acc260 | undergraduate

Accounting Ethics: Keeping It Clean

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Businesses’ accounting practices are under heightened scrutiny following corporate scandals in recent years. Accountants have a legal and ethical responsibility to follow the law and standard accounting practices as they document their companies’ finances. The course is an introductory level course in ethics, focusing on the types of situations that pose ethical problems in business. An attempt will be made to help the student develop an ethical framework which will allow the student to address ethical issues in the business world. Current trends in accounting ethics, including Sarbanes-Oxley regulations and the ethical requirements for certified public accountants are emphasized.

This undergraduate-level course is 9 weeks This course is available as part of a degree or certificate program. To enroll, speak with an Enrollment Representative.

Course details:

Credits: 3
Continuing education units: XX
Professional development units: XX
Duration: 9 weeks

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    Stakeholder Impact Analysis, Part II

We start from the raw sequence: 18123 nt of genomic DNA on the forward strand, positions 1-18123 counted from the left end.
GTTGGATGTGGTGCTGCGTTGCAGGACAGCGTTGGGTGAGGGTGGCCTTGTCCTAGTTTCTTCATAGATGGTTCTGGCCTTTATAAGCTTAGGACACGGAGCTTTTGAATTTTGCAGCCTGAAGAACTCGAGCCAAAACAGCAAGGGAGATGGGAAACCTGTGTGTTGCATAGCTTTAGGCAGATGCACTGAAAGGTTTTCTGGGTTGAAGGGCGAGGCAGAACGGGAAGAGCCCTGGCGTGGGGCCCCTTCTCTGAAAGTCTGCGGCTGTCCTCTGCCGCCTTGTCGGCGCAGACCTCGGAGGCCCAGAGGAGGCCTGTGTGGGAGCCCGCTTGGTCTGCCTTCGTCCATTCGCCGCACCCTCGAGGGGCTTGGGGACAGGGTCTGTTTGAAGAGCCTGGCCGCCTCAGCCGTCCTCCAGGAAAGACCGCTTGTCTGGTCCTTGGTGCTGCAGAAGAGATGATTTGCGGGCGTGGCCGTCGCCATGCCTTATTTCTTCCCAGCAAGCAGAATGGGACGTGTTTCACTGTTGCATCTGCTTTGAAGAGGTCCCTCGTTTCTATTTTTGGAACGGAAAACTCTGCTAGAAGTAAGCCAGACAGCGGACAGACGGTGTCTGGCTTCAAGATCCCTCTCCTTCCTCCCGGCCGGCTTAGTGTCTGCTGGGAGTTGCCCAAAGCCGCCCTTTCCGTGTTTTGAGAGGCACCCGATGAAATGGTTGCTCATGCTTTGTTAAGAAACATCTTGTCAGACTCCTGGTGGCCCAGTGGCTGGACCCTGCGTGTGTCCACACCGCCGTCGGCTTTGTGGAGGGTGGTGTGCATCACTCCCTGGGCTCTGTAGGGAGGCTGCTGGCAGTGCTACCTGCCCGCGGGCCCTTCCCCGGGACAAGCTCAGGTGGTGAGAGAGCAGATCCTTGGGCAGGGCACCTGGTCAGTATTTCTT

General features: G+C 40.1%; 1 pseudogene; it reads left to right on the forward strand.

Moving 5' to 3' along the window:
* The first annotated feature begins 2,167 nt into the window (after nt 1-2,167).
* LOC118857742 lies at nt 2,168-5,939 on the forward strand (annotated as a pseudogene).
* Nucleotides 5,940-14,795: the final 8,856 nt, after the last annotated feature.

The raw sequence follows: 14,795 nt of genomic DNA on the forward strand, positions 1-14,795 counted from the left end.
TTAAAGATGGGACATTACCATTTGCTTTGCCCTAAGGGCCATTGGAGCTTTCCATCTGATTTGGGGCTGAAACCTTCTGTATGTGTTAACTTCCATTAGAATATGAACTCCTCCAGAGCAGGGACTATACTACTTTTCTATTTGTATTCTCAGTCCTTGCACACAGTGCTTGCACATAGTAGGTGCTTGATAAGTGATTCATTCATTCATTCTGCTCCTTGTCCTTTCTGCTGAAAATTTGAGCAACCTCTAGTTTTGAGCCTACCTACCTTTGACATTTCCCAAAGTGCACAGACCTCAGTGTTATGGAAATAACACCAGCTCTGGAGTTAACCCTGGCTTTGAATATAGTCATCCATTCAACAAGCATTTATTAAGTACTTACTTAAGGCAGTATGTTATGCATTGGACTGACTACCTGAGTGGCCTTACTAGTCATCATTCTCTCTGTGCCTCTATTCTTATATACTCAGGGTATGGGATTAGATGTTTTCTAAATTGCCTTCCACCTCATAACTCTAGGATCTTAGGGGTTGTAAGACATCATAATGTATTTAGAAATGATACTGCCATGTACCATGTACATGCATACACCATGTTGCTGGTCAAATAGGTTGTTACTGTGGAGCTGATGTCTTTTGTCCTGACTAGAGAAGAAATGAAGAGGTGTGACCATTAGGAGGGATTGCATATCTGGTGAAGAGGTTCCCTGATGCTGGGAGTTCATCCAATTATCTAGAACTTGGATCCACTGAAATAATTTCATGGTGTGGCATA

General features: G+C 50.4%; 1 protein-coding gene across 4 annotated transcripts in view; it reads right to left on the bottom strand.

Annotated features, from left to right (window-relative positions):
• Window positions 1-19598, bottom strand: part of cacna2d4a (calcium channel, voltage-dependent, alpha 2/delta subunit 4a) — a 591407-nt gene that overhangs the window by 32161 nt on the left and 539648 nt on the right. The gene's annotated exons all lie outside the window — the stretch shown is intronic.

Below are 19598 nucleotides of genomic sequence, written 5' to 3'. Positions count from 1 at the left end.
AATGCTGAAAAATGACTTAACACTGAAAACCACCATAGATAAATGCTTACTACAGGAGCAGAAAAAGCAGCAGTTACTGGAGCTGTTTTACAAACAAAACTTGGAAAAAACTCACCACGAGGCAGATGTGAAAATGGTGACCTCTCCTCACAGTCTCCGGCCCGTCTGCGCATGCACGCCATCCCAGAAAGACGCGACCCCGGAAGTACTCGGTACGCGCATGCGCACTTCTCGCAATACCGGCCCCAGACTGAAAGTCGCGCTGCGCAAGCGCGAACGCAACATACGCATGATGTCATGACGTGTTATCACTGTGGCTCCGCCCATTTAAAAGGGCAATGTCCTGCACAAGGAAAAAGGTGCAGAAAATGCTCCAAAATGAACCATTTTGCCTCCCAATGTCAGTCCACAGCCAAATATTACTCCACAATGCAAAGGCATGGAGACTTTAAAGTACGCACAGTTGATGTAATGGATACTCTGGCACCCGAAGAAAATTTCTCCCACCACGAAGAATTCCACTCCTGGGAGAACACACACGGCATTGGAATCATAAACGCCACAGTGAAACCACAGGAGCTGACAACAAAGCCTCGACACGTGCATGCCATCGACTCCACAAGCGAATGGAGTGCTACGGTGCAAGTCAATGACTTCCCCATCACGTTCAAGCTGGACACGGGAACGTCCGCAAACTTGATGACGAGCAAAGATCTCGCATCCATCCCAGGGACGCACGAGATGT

• Analyze the impact of ethical decisions on stakeholders.

    Making Ethical Decisions, Part I

    • Identify how accounting professionals contribute to ethical corporate decision making.

    Making Ethical Decisions Part II

    • Apply philosophical approaches to ethical decision-making situations.

    The Ethical Accounting Professional

    • Apply philosophical approaches to ethical decision-making situations.

    Ethics in Accouting Profession

    • Justify the importance of ethical accounting practice.

    The Enron and WorldCom Scandals

    • Identify unethical practices of Arthur Andersen that contributed to the Enron scandal.
    • Analyze the unethical practices that led to the Enron and WorldCom scandals.

    The Sarbanes-Oxley Act of 2002

    • Explain how the Sarbanes-Oxley Act is designed to prevent unethical accounting practices.

    Approaches to Ethical Decision Making

    • Compare and contrast philosophical approaches to ethical decision making.
    • Critique philosophical approaches to ethical decision making when they are applied to ethical situations.

    Stakeholder Impact Analysis, Part I

    • Describe stakeholder impact analysis as a way of evaluating ethical decisions.
    Tuition for individual courses varies. For more information, please call or chat live with an Enrollment Representative.

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    The University of Phoenix reserves the right to modify courses.

    While widely available, not all programs are available in all locations or in both online and on-campus formats. Please check with a University Enrollment Representative.

    Transferability of credit is at the discretion of the receiving institution. It is the student’s responsibility to confirm whether or not credits earned at University of Phoenix will be accepted by another institution of the student’s choice.